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Travels with children in Japan, part 10, Kyoto

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This morning we woke to the daily sound of our neighbours filling their buckets in the tiny alleyway that we share and having a jovial chat. We considered the unfortunate weather forecast and made a quick change of plans. Together we headed as early as we could manage to Fushimi Inari-taisha Shrine in Fushimi-ku in the southeast of Kyoto.
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Begun over 1200 years ago, the Inari shrine complex has over 4 km of paths lined by thousands of torii gates leading, by meandering routes, to the summit of Mount Inari. Most tourists thronged to the lower slopes where the main temples are and the further that we climbed the less tourists we encountered.

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On the walk down the mountain my daughter befriended an Italian girl and they walked most of the way down hand in hand. At the base I was delighted to sample some squid balls which are toasted, in a batter on an iron, and are delicious with soy sauce and mayonnaise.
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Next we walked all of the way to Toji temple complex which has a very tall pagoda and a garden and several temples. We passed the least picturesque part of Kyoto that we’ve seen and one could only really describe it as a dormitory without character or charm.

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Our purpose was to browse the Kobo San Flea Market but we have already bought so many lovely things that I couldn’t find the motivation to buy anything else, the only thing that really tempted me were 2nd hand obi but I haven’t seen enough of them to make a good decision and couldn’t figure out how to display one so I left them there. Normally we are very circumspect about purchases through our strategic consumption manifesto but our main exception is during travel. Considering that we travel light and with only carry-on luggage we will need to do some careful packing to fit everything, especially the 2nd hand tea set that my husband bought yesterday!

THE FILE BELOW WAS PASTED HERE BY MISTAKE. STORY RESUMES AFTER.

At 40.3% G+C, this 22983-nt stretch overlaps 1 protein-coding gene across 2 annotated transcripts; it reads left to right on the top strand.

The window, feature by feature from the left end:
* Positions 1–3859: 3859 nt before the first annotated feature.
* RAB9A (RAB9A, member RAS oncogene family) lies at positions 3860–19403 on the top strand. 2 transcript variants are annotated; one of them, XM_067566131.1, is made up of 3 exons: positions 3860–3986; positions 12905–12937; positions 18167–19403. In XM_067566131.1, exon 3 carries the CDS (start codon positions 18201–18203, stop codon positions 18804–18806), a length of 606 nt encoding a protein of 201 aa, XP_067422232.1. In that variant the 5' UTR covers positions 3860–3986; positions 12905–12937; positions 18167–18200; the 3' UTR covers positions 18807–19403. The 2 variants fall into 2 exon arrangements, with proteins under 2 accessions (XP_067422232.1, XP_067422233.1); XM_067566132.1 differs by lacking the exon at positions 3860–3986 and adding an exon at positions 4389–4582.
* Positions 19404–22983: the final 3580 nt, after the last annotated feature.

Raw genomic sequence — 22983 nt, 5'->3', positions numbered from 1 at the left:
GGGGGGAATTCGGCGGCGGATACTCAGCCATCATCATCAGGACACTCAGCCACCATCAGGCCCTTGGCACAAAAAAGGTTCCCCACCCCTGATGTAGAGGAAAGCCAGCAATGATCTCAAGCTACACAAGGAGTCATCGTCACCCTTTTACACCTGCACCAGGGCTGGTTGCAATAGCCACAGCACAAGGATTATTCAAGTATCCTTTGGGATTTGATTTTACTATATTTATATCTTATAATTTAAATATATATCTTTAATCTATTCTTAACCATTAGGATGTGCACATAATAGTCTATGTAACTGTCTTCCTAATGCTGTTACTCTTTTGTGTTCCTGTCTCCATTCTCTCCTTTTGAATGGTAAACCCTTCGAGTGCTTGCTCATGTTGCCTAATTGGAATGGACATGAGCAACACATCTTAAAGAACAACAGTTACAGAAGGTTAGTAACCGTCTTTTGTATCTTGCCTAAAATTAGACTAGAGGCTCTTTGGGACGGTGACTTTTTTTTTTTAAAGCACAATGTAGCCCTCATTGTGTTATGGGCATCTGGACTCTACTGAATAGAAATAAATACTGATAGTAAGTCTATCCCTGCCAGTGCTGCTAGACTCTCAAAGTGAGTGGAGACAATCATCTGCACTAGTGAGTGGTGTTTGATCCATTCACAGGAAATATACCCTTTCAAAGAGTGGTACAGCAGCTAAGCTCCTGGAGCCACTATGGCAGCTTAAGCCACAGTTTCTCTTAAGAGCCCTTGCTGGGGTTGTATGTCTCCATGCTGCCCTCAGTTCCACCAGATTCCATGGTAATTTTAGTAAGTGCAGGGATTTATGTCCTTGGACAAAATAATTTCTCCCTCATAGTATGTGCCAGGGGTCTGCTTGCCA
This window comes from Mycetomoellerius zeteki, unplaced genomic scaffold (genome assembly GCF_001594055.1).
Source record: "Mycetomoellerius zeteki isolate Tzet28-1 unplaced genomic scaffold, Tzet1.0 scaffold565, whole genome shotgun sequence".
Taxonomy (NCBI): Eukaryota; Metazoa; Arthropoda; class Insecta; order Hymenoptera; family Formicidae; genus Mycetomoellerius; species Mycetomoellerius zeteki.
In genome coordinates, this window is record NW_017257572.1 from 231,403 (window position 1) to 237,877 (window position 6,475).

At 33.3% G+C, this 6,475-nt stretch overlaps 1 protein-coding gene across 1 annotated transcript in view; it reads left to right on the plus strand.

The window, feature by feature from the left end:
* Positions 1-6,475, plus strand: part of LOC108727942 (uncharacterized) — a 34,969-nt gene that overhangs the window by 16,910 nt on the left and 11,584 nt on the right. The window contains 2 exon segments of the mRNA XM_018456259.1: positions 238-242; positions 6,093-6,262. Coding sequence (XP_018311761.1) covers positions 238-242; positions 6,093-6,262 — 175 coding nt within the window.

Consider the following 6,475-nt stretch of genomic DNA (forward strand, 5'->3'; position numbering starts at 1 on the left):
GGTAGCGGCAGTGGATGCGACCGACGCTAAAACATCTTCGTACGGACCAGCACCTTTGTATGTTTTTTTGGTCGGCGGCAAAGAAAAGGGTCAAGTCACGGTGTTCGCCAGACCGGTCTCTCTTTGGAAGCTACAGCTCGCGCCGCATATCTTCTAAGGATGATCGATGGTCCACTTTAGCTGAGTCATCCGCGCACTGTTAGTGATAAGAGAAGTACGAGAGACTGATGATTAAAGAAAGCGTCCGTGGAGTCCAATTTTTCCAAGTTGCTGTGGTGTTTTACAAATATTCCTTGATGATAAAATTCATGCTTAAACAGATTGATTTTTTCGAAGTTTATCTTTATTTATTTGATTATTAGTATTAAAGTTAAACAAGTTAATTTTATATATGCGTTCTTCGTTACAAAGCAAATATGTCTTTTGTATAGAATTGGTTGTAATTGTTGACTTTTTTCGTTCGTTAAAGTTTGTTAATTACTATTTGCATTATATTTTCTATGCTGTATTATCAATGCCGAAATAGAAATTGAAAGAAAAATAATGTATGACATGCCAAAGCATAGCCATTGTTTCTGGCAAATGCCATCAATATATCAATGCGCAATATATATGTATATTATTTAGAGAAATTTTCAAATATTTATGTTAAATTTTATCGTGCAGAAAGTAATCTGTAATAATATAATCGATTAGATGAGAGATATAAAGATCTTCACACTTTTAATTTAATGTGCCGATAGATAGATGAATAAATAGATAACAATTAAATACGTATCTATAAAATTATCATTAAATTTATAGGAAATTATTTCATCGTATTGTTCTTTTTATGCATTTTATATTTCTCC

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Considering the long walk that we’d already done and the fact that we ate lunch as we walked we were pretty keen to sit down and finally found somewhere in a secluded part of the temple complex that did not contain any market stalls and was in active use by Buddhist monks. I had read in Riding The Trains In Japan by Patrick Holland that it’s difficult to find somewhere to sit in Japan, especially Kyoto and I agree with that. We watched many Japanese people around us filling small bowls from a tea urn and I decided to investigate. I made a donation into the box and while a middle aged woman indicated that I was doing the wrong thing by dramatically crossing her arms in the shape of a big X (a common occurrence in Japan) the woman working there filled 3 bowls for me with tea.